Final sweep up at Slettnes

The short field season has ended at Slettnes, both practically – because we left the area after two weeks – but sadly also for the birds, because we must conclude that also the 2019 breeding season failed completely. None of the colour-ringed birds we resighted managed to prevent foxes from taking their eggs, but also unknown birds (to us) failed to do so. Because working in the field and approaching nests always carries the risk of leaving traces which might lead potential predators to nests, we also recorded nest fates of nest that we did not visit, but only observed from a distance. Also those nests disappeared within a few days after laying the first egg.

 

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Red fox captured by a camera trap
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Hans holding ‘Spotty’, the dark phase skua with the typical white spots on its wings

So what did we learn from this season? The plans of this final sweep up season for Rob’s PhD project was to try to recapture as many as possible of the loggers that we put out in 2014-2016 and still had not recaptured, read colour rings to see who returned, and to get a general impression of the success of the breeding season. Well the breeding season was (again) quite dramatic, due to low food (fish), not only near Slettnes, but also in the Varangerfjord, where the arctic terns and kittiwakes apparently left their colonies due to food shortage (as we heard from Tomas Aarvak of Birdlife Norway). Our birds laid relatively small eggs and apart from two pairs, all clutches consisted of one egg only. Either because they were not able to produce more than one egg, or their nests were already predated before they managed to lay the second one. In combination with the high fox activity, not a single chick was produced this year. With a lot of effort we managed to recapture six birds and relieve them from their loggers, and we identified 37 other individuals by their colour rings, that will contribute to estimates of annual adult survival rates. Survival in these skuas is high; a typical adult life span is about eight years. As to replace itself each bird has to produce only one son or daughter in this period that becomes a breeding adult. This means that even a few lost breeding years in a row may not be a problem for the population. However, every once in a while the birds should be successful and in such a year all things should come together: enough food, low predation rates and enough birds in the colony to enable a successful defence against predators. With the declining number of breeding pairs at Slettnes such a window of opportunity is urgently needed. Here the last truly good year is now as long ago as 2014. Indeed, this season we encountered several skuas ringed as chicks in 2014 for the first time as adults in the colony. Fingers crossed that these may breed successfully in the years to come…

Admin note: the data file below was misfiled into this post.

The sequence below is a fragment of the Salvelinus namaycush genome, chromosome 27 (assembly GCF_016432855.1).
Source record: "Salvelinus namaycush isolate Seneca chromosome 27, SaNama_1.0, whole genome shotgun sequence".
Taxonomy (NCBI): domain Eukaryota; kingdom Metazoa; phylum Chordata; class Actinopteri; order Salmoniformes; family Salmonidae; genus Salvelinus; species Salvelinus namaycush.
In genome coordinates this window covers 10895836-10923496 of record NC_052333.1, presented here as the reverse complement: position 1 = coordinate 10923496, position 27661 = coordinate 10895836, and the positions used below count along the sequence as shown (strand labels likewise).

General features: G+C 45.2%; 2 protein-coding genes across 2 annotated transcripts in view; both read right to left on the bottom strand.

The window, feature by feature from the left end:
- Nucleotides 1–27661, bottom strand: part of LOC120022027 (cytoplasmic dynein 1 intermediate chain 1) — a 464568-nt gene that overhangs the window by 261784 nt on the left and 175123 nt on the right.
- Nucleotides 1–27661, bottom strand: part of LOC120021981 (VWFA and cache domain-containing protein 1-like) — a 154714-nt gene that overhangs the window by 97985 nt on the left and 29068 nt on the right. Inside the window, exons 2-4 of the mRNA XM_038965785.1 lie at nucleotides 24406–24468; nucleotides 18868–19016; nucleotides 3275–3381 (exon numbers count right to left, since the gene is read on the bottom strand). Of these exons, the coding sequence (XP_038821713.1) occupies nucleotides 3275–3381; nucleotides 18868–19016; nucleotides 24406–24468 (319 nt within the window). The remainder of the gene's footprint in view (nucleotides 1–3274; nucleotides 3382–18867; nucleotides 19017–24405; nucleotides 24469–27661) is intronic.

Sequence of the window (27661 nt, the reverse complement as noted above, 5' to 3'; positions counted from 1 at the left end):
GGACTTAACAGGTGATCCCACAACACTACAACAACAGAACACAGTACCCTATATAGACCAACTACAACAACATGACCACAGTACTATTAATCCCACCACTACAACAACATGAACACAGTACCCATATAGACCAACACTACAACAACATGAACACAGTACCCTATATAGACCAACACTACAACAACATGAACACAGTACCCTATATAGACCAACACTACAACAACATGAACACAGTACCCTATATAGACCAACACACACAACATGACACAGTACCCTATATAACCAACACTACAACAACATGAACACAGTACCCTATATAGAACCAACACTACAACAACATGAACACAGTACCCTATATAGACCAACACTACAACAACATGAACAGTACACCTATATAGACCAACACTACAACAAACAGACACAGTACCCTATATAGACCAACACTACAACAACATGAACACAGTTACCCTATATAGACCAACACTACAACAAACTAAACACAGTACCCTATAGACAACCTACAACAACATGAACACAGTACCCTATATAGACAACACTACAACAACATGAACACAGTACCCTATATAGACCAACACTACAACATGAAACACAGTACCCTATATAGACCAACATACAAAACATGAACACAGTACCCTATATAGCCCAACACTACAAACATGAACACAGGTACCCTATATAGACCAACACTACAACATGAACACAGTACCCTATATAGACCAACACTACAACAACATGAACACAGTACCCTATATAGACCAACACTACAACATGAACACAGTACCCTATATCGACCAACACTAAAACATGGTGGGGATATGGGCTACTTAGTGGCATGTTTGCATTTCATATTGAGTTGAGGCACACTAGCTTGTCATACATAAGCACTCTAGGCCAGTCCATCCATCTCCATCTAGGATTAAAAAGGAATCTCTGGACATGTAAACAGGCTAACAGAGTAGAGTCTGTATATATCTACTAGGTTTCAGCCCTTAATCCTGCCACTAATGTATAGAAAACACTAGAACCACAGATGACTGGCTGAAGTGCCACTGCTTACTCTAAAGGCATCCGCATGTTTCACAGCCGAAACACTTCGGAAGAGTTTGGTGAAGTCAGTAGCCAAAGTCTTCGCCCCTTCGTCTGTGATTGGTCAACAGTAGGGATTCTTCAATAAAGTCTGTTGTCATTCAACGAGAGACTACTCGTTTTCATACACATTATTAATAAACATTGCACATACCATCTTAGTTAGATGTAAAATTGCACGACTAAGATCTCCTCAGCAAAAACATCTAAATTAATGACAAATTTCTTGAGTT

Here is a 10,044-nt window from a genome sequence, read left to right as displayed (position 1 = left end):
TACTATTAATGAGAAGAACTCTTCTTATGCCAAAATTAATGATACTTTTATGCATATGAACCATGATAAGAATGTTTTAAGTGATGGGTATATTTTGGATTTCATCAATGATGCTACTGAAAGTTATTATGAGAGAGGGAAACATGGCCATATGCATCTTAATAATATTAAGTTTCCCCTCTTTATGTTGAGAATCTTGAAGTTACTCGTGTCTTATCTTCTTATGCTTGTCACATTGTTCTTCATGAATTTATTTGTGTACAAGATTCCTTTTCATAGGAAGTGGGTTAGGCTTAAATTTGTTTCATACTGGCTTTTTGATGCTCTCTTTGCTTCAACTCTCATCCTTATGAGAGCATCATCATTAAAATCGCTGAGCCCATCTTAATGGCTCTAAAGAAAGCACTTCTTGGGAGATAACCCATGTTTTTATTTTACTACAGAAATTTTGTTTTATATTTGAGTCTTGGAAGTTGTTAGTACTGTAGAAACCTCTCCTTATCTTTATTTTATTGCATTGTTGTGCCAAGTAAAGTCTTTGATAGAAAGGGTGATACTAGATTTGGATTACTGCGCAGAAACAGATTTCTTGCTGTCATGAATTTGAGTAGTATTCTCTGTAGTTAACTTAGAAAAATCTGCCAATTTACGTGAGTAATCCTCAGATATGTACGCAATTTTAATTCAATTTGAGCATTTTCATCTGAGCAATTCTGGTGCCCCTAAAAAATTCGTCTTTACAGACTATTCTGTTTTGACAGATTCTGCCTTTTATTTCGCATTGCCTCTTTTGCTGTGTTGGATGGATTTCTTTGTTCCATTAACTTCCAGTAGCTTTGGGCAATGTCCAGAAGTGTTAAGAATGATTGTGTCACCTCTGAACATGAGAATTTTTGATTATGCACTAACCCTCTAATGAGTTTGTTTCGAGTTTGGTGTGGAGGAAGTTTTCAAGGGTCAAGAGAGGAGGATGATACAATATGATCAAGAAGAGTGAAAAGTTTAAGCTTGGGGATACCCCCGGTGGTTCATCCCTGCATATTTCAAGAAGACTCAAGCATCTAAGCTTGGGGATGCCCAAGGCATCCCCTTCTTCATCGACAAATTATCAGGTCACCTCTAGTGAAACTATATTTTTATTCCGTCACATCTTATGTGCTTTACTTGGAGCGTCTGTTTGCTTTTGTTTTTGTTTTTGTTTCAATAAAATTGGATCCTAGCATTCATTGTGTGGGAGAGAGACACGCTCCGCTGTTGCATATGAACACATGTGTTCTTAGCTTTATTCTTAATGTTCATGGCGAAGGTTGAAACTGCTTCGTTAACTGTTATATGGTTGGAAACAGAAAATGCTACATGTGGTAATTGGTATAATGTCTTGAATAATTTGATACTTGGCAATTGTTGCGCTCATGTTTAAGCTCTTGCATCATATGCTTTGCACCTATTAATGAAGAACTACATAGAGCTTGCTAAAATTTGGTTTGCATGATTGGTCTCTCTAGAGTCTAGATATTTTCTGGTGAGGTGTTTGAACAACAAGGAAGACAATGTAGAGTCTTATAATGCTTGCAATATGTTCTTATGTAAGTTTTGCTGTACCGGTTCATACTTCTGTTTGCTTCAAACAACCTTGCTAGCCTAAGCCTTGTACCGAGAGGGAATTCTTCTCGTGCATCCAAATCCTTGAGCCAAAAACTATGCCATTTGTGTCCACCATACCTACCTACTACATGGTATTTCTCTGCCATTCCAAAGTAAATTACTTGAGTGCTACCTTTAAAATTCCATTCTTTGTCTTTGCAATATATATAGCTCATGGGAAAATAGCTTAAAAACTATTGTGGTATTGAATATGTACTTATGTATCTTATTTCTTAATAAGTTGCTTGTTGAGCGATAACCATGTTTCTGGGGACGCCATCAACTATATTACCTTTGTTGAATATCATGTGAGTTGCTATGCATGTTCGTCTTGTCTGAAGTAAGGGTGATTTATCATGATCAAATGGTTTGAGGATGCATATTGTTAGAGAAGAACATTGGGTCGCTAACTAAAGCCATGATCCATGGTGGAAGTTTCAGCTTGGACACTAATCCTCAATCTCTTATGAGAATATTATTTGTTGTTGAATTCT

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ZA, ringed as a chick in 2014 and now returned to the colony
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